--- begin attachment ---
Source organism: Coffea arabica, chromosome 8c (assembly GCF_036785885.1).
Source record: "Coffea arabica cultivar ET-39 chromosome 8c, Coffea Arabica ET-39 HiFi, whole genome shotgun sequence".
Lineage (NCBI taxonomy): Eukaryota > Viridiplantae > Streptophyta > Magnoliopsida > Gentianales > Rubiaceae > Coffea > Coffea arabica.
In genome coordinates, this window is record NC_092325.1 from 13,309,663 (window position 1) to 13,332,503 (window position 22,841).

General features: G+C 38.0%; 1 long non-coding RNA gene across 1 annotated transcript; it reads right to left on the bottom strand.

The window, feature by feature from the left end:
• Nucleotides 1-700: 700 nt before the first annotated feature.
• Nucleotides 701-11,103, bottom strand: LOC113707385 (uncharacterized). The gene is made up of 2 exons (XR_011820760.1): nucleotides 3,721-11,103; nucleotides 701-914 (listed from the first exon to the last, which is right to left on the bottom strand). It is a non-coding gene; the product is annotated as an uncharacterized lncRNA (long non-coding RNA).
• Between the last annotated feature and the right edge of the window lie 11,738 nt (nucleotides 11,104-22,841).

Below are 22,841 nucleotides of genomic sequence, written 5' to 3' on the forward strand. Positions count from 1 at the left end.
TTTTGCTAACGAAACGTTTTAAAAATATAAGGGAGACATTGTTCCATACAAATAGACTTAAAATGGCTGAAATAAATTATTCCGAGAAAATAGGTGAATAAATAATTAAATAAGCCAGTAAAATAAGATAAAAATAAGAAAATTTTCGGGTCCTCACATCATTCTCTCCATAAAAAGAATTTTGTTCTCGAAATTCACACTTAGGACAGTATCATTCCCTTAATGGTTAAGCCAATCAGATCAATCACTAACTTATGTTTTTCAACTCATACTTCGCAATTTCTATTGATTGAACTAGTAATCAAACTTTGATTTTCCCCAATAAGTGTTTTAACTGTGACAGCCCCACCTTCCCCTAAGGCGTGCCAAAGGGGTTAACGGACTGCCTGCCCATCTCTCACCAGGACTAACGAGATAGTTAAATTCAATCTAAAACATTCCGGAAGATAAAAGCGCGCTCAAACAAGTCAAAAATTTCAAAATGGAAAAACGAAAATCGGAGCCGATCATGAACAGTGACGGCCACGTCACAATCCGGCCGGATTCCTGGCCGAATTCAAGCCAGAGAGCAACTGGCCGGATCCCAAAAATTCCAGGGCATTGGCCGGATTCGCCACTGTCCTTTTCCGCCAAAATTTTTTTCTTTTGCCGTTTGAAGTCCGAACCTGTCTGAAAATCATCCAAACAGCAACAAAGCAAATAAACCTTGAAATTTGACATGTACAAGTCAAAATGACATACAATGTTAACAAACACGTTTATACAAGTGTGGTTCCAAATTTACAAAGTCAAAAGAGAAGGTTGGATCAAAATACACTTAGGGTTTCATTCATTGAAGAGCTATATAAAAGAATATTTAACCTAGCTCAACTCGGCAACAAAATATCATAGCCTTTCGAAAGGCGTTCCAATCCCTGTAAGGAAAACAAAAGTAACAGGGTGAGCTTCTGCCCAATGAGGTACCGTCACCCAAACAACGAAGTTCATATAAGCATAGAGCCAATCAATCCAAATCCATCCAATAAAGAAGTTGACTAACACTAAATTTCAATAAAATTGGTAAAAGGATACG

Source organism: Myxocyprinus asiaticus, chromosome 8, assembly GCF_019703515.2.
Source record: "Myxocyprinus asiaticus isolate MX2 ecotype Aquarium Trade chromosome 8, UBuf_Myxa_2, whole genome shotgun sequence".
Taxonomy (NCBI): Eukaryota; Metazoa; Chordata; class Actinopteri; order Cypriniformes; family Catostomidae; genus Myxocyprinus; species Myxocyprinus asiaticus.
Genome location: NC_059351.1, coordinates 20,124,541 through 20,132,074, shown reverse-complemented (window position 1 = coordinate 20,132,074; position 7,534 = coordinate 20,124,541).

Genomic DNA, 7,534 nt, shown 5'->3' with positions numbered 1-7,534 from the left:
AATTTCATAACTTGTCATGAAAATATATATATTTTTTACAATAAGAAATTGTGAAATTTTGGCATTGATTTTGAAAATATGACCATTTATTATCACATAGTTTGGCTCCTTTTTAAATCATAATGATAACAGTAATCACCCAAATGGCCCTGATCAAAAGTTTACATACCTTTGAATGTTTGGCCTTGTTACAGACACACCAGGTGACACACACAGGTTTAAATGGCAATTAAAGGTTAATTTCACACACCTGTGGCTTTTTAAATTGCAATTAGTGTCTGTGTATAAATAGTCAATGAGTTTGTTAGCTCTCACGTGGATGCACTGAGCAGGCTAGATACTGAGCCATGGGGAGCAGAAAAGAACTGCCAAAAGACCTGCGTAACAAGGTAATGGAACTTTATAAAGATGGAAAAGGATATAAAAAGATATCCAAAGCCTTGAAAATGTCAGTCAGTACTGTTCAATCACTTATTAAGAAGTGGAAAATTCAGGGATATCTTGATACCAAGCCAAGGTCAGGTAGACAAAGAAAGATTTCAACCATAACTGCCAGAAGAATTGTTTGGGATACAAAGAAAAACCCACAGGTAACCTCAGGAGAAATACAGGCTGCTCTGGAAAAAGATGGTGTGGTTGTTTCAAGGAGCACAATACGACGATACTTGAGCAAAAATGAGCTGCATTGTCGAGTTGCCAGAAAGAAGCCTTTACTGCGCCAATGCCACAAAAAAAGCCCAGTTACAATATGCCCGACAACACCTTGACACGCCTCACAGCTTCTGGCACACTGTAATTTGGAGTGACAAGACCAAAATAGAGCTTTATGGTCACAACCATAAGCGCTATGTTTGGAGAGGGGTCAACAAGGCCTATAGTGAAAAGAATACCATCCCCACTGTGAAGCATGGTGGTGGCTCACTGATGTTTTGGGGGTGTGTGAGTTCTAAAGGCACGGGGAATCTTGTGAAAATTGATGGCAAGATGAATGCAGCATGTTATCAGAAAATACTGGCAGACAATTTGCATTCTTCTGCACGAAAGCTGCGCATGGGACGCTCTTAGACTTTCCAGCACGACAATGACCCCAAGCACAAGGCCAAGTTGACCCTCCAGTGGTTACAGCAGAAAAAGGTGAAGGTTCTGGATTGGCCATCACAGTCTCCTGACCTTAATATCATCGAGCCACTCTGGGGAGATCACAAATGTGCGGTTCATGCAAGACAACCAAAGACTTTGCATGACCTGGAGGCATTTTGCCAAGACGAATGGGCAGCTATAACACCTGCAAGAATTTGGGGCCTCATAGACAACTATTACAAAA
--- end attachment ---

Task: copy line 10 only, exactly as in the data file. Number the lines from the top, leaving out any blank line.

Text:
Below are 22,841 nucleotides of genomic sequence, written 5' to 3' on the forward strand. Positions count from 1 at the left end.